As for ROM, the studio seemed to forget that the project existed for a few years there, but they recently hired the guy from Avengers and Ready Player One to figure out how to do the script. If that doesn't work out, they could always cobble together Chappie clips off the cutting room floor. But they better do it quickly, while teens are still constantly talking about the toy ROM.
Authors like Dr. Seuss, Roald Dahl, and Shel Silverstein have shaped millions of childhoods with their fantastical, captivating stories of unparalleled imagination that transcend age or era. These stories are so inspiring and timeless that Hollywood is about to unleash an avalanche of movies about them ... being written.
We're getting a Roald Dahl biopic starring Hugh Bonneville from Downton Abbey, a Dr. Seuss biopic from the director of The Perks Of Being A Wallflower, and a Shel Silverstein biopic starring and directed by none other than James Franco. (Presumably, Seth Rogen will play the tree that inspired The Giving Tree, who is a stoner.) There's also movie about the secret life of Astrid Lindgren, the Swedish author of Pippi Longstocking, even though there hasn't been an actual Pippi Longstocking movie in 30 years. There's even a J.K. Rowling biopic potentially on the way -- the script was featured on the Black List of best unproduced scripts in 2017 -- even though she's 52 and still very much alive and retroactively altering her characters' sexual histories.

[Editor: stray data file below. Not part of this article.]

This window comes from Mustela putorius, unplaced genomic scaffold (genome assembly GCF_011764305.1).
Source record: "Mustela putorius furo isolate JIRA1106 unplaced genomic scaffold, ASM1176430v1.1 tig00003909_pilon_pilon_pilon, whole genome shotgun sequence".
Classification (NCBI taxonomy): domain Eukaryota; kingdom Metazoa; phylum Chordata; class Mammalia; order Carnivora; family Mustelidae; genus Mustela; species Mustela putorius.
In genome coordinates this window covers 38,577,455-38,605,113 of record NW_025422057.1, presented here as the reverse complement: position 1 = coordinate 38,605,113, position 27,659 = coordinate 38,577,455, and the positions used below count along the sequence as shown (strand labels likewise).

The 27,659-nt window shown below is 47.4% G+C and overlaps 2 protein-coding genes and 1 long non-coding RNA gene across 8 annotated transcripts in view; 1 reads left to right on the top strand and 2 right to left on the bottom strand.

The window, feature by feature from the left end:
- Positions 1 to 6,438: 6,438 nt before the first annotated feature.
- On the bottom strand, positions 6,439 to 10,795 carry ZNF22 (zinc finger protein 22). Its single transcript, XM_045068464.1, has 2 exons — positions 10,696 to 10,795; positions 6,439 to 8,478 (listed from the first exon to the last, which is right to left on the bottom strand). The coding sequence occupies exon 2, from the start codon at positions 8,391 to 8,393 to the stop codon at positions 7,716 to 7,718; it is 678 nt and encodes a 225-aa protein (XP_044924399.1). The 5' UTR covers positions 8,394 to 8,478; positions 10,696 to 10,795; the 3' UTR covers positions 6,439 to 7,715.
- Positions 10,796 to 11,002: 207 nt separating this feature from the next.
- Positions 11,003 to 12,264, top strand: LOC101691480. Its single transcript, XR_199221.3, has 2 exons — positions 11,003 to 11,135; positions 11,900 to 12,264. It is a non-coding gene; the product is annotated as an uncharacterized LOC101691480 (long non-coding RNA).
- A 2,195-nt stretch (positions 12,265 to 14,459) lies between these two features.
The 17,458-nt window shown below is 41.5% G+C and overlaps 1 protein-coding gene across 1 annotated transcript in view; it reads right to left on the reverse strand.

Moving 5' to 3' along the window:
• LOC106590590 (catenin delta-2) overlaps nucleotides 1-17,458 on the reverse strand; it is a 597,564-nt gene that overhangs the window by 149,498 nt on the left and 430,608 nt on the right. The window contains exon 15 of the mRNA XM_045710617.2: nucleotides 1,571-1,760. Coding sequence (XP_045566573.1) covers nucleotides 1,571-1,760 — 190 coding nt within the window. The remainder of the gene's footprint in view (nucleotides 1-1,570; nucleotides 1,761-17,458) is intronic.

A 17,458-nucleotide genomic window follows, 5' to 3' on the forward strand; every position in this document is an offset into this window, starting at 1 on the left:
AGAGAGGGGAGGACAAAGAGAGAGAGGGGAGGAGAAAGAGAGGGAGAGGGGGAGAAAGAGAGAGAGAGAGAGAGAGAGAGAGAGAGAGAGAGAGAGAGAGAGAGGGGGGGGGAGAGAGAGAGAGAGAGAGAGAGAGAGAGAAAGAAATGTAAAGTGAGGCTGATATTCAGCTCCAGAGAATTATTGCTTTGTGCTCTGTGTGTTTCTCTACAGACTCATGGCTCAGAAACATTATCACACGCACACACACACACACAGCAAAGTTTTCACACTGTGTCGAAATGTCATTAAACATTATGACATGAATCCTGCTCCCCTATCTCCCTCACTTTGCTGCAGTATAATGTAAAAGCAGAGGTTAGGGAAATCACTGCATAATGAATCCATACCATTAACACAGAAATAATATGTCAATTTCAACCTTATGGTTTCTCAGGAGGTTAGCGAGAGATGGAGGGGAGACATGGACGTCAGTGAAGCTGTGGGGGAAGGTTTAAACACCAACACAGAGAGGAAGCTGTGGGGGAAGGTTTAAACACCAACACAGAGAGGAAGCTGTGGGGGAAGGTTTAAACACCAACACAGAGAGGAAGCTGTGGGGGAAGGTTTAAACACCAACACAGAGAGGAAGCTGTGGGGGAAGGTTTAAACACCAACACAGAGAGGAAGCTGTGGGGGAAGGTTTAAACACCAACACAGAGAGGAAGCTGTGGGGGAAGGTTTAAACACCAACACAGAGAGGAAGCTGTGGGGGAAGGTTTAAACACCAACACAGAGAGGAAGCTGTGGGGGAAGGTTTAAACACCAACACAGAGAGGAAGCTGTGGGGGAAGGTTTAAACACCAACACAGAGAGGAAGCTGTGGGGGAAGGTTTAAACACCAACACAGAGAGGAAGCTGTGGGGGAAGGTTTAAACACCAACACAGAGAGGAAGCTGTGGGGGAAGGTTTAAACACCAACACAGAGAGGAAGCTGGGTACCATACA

Warner Bros. Pictures
Why are all these movies coming out now? Well, last year they released a film about Winnie The Pooh creator A. A. Milne, which ... didn't make much money or win any big prizes (probably because they left out the part about Milne's son making his own gun). So yeah, we got nothing. Still, let's all look forward to a bunch of scenes about sulky people whipping bottles at typewriters, followed by a final scene in which some of Dr. Suess' "magic" occurs in real life and all his relatives are like, "Whoa, was that real life or his book? In a way, his magic is real now ... or is it?" and stare into the camera. Awww, hell yeah. Open-ended magical realism is an HOV lane to PROFOUND CITY. Let's get eight of this exact movie.
Despite all odds and common sense, the 2015 Goosebumps movie starring Jack Black was generally positively reviewed and earned around $80 million at the box office. And we all know how movie studios respond when a generally fondly remembered property spawns a decent film that performs adequately at the box office: GREEN-LIGHT FOUR MORE R.L. STINE MOVIES, STAT! WE NEED ONE READY TO GO BY THE TIME I FINISH CHOMPING THIS COMICALLY HUGE "STUDIO PRODUCER" CIGAR AND SHOUTING "INSTRUCTIONS!" NOW.